Optimizing Cash Flow for Small Business #5 Accounts Receivable Problems

Intro: Cash Flow Cycle Explained | 1. Onboarding | 2. Invoicing | 3. Vendors | 4. Metrics | 5. Accounts Receivable Problems

Welcome back to Optimizing Cashflow, I’m David Worrell from Fuse Financial Partners. This is part five, where we talk about problems with your accounts receivable. Every company is going to eventually have a client who doesn’t pay. What you do about it is very important. It’s going to determine whether you ever get any money out of the customer or not.

Let’s talk about the the keys to solving problem accounts receivable. That would be communication, commitment and collections.


When it comes to communication, it everybody’s problem. Everyone in your organization should know that the customer has a problem making a payment. That specifically includes the customer service or sales rep who has the most face-to-face contact. They can often apply subtle pressure to the customer and get them to pay bills that otherwise might continue to be outstanding for quite a while.

Communication also means knowing that you’re talking to the right person at the customer’s organization. Do you have the buy-in from the decision maker who decides to pay your bills or not? Sometimes that’s the CEO. Do you know the name of the person who writes the check, pays the check and Mail’s the check? You need the commitment and communication from all those people.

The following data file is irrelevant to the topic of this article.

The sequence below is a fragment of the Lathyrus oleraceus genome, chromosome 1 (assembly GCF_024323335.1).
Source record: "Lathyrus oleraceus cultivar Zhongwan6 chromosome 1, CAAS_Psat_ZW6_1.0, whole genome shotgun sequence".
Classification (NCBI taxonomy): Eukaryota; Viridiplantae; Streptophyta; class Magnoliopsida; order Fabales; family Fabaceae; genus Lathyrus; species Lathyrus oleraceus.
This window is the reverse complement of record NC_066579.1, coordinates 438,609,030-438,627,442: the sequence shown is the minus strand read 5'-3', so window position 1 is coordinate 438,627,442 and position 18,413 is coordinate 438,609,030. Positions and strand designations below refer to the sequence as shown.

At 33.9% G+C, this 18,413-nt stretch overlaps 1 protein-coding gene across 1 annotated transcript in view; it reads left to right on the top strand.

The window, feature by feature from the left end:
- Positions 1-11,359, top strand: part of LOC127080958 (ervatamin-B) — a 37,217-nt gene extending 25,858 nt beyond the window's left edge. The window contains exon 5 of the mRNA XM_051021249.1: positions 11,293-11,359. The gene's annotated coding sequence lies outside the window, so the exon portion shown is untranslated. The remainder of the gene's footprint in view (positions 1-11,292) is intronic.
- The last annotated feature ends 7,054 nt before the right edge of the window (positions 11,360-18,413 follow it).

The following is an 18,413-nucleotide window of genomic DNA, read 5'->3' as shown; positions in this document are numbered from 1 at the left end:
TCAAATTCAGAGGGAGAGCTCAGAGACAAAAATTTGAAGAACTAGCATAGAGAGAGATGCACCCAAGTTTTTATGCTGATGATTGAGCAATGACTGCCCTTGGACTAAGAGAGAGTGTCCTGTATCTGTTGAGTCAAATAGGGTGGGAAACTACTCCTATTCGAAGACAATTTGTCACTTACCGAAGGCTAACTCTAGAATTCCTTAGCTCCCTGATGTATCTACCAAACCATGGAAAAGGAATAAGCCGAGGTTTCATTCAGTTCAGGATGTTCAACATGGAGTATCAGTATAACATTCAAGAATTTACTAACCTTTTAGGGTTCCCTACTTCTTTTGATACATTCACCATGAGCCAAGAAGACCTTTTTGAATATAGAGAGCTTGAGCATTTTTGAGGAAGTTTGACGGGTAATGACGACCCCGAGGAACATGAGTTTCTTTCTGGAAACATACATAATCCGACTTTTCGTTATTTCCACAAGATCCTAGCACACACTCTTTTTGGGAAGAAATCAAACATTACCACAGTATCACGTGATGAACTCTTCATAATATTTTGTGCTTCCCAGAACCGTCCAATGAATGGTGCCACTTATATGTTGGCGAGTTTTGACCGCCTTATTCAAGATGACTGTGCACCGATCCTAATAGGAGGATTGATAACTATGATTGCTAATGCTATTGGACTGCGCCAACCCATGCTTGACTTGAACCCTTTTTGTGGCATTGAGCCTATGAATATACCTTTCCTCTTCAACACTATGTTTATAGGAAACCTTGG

Commitment also means that you have a commitment for them to make regular payments even if they’re small. Remember, something is better than nothing. If you can get $20, even on a twenty-thousand-dollar debt; if you can get them to pay you $20 on a regular basis, eventually they’re going to whittle it down. I would rather have twenty dollars a day or twenty dollars a week, than nothing and radio silence from the customer. At least they’re trying and you you’re keeping the debt active.

Have you you incurred internal expenses? My favorite example is a sales commission related to the debt that’s unpaid. Your sales guy sold something to the customer, the customer is not making the payments. Have you already paid your sales person a commission? If so, can you claw it back from the salesperson? Because it’s not really earned income. You can’t have sales people selling things that are never collected. Asking for that money back may be a tough conversation. It’s also a lesson the salesperson needs to learn. Protect your cash flow internally as well as externally.


Finally, if you still have a problem collecting an invoice, don’t forget that there are professional collections agents out there to help take care of you. Find a one that you like and trust. Give them a call, send them to the uncollected invoices, tell them what they need to do and set them loose. You might burn your bridge with a customer, I’d rather not have a relationship with a bad customer who’s not going to pay me. Just get it out of your hair, turn it over to a professional to take care of it.

OK, that’s it for collecting bad accounts receivable. My name is David Worrell from Fuse Financial Partners.

Thanks very much for watching our series on optimizing cashflow.

Intro: Cash Flow Cycle Explained | 1. Onboarding | 2. Invoicing | 3. Vendors | 4. Metrics | 5. Accounts Receivable Problems

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